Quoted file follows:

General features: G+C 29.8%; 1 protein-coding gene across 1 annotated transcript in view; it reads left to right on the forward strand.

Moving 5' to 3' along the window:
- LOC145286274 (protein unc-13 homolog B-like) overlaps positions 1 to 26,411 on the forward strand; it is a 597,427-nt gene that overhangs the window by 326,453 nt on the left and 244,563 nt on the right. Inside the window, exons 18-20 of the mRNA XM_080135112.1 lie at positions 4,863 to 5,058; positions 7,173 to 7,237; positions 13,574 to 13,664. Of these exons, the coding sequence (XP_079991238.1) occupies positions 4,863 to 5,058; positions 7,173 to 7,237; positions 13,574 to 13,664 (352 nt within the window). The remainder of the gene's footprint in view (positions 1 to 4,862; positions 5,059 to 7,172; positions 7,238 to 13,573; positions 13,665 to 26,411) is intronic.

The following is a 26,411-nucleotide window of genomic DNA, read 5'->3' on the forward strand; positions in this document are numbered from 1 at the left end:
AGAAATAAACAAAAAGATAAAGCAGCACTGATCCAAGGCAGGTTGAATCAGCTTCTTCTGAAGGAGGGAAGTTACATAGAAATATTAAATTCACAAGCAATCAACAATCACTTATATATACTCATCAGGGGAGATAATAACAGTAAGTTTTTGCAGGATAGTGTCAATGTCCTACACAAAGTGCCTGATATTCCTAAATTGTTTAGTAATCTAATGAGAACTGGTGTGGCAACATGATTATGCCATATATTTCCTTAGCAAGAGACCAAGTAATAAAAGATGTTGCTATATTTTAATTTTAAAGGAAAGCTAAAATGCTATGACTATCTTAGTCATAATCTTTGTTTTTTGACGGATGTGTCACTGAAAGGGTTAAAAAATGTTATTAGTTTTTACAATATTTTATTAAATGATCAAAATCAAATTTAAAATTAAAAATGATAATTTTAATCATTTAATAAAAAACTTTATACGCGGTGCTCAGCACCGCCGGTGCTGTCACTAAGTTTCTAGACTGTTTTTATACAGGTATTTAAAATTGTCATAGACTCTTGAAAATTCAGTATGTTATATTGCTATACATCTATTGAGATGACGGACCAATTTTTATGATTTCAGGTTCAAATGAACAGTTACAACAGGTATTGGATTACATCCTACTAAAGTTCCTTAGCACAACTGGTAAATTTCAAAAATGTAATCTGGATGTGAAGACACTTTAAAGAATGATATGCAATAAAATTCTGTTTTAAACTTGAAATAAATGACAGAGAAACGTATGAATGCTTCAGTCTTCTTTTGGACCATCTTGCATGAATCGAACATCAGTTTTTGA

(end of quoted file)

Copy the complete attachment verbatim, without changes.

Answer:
General features: G+C 29.8%; 1 protein-coding gene across 1 annotated transcript in view; it reads left to right on the forward strand.

Moving 5' to 3' along the window:
- LOC145286274 (protein unc-13 homolog B-like) overlaps positions 1 to 26,411 on the forward strand; it is a 597,427-nt gene that overhangs the window by 326,453 nt on the left and 244,563 nt on the right. Inside the window, exons 18-20 of the mRNA XM_080135112.1 lie at positions 4,863 to 5,058; positions 7,173 to 7,237; positions 13,574 to 13,664. Of these exons, the coding sequence (XP_079991238.1) occupies positions 4,863 to 5,058; positions 7,173 to 7,237; positions 13,574 to 13,664 (352 nt within the window). The remainder of the gene's footprint in view (positions 1 to 4,862; positions 5,059 to 7,172; positions 7,238 to 13,573; positions 13,665 to 26,411) is intronic.

The following is a 26,411-nucleotide window of genomic DNA, read 5'->3' on the forward strand; positions in this document are numbered from 1 at the left end:
AGAAATAAACAAAAAGATAAAGCAGCACTGATCCAAGGCAGGTTGAATCAGCTTCTTCTGAAGGAGGGAAGTTACATAGAAATATTAAATTCACAAGCAATCAACAATCACTTATATATACTCATCAGGGGAGATAATAACAGTAAGTTTTTGCAGGATAGTGTCAATGTCCTACACAAAGTGCCTGATATTCCTAAATTGTTTAGTAATCTAATGAGAACTGGTGTGGCAACATGATTATGCCATATATTTCCTTAGCAAGAGACCAAGTAATAAAAGATGTTGCTATATTTTAATTTTAAAGGAAAGCTAAAATGCTATGACTATCTTAGTCATAATCTTTGTTTTTTGACGGATGTGTCACTGAAAGGGTTAAAAAATGTTATTAGTTTTTACAATATTTTATTAAATGATCAAAATCAAATTTAAAATTAAAAATGATAATTTTAATCATTTAATAAAAAACTTTATACGCGGTGCTCAGCACCGCCGGTGCTGTCACTAAGTTTCTAGACTGTTTTTATACAGGTATTTAAAATTGTCATAGACTCTTGAAAATTCAGTATGTTATATTGCTATACATCTATTGAGATGACGGACCAATTTTTATGATTTCAGGTTCAAATGAACAGTTACAACAGGTATTGGATTACATCCTACTAAAGTTCCTTAGCACAACTGGTAAATTTCAAAAATGTAATCTGGATGTGAAGACACTTTAAAGAATGATATGCAATAAAATTCTGTTTTAAACTTGAAATAAATGACAGAGAAACGTATGAATGCTTCAGTCTTCTTTTGGACCATCTTGCATGAATCGAACATCAGTTTTTGA